After a soccer scrimmage my coach made the observation that I was not subbing myself off the field frequently enough.I had been playing but not as hard as my mates.I had been keeping track of them and giving them a chance to sub out and take a break before me.Then when I took my turn, I waited to make sure my mate heading back to the field had the rest she needed.
I explored this with my coach, checking my assumption that if I am not getting tired, I should let others go ahead of me.There was silence, and I fully expected him to say, “yes, of course”, but he answered, “no.”The reason – if you don’t take time for yourself, your teammates will see you as a workhorse and count on you to stay on so they can take their breaks.It won’t add up to anything good for you or the team.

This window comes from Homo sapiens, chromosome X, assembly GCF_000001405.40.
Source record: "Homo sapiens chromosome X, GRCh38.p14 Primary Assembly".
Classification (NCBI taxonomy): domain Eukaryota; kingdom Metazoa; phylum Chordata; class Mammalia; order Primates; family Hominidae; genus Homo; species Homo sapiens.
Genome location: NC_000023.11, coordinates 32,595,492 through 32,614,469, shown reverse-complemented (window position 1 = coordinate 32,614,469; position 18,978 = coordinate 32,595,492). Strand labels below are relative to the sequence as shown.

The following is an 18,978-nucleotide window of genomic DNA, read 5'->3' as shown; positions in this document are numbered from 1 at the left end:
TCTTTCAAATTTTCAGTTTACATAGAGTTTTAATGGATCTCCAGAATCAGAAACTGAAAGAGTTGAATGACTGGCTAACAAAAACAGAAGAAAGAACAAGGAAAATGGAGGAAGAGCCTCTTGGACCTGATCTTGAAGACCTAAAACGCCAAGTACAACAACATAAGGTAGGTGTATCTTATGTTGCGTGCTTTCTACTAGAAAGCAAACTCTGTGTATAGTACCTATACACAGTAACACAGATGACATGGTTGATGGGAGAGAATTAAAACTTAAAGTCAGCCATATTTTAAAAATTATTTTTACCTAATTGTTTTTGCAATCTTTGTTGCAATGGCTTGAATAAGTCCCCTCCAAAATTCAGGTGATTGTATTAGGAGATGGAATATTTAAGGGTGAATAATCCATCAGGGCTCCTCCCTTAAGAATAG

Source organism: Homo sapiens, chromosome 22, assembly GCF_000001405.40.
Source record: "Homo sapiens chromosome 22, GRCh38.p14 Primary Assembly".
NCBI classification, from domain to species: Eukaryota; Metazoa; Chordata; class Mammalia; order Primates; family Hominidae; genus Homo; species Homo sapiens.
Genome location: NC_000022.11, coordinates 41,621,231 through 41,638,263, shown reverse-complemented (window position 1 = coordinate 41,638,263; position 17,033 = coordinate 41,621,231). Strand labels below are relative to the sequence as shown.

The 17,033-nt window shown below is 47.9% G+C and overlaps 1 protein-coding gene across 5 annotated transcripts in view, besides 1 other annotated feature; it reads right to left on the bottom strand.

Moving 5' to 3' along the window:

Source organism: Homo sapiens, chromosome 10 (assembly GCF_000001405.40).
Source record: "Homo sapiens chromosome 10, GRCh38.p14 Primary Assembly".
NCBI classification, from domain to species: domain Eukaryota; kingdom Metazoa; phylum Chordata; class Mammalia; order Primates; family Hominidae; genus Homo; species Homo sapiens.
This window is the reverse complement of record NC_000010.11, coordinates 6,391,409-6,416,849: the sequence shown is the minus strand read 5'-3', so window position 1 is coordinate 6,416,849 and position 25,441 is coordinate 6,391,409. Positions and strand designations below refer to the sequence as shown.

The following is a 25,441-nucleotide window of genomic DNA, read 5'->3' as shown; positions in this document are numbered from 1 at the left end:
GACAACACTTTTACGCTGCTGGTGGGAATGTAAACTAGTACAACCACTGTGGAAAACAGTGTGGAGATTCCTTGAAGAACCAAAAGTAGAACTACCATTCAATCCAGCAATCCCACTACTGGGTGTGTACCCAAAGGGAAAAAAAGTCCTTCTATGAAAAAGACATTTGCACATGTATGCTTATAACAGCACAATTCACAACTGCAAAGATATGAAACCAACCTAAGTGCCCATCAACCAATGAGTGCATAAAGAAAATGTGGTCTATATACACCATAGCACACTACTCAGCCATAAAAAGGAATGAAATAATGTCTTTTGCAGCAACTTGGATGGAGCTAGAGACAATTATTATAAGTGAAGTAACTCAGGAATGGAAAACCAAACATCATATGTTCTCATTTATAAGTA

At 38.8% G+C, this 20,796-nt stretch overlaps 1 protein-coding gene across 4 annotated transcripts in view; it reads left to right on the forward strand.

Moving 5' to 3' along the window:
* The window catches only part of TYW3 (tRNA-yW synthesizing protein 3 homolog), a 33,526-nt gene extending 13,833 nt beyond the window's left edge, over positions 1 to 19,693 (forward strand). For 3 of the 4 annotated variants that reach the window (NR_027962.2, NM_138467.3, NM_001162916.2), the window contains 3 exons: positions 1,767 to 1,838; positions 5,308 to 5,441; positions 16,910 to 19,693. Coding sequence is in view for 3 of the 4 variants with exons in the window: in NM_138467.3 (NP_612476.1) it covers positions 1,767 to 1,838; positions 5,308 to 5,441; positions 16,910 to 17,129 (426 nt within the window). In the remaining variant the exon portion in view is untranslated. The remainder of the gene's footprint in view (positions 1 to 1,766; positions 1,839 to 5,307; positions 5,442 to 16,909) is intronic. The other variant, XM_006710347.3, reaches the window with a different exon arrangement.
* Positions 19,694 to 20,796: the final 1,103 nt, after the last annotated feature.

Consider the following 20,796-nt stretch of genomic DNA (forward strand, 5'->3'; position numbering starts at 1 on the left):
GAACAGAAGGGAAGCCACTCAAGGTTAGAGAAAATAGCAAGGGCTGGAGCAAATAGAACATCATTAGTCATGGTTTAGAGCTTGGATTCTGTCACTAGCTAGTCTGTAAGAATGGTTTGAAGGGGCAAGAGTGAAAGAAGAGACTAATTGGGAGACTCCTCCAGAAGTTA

I further digested this with a colleague of mine who revealed he is taking a 2-year break from volunteering.We started thinking about how we know people we can rely on to pick up what needs to get done – regardless of how much energy they have to do it.But we rarely find people who balance the need to step in with the need for look after themselves.
In a real game situation my coach will tell me when to sub off.But in real life, if I wait for someone to tell me, it won’t happen.And like in soccer, I will lose stamina over time, I will lose my mental agility to see what needs to get done, let alone be able to do it well.I will cause harm to my team AND make it impossible for fresh legs to apply themselves to the cause.
Subbing off is an expected and necessary part of the game, but there is a conundrum to learn to live with: when you are off the field, you are still in the game.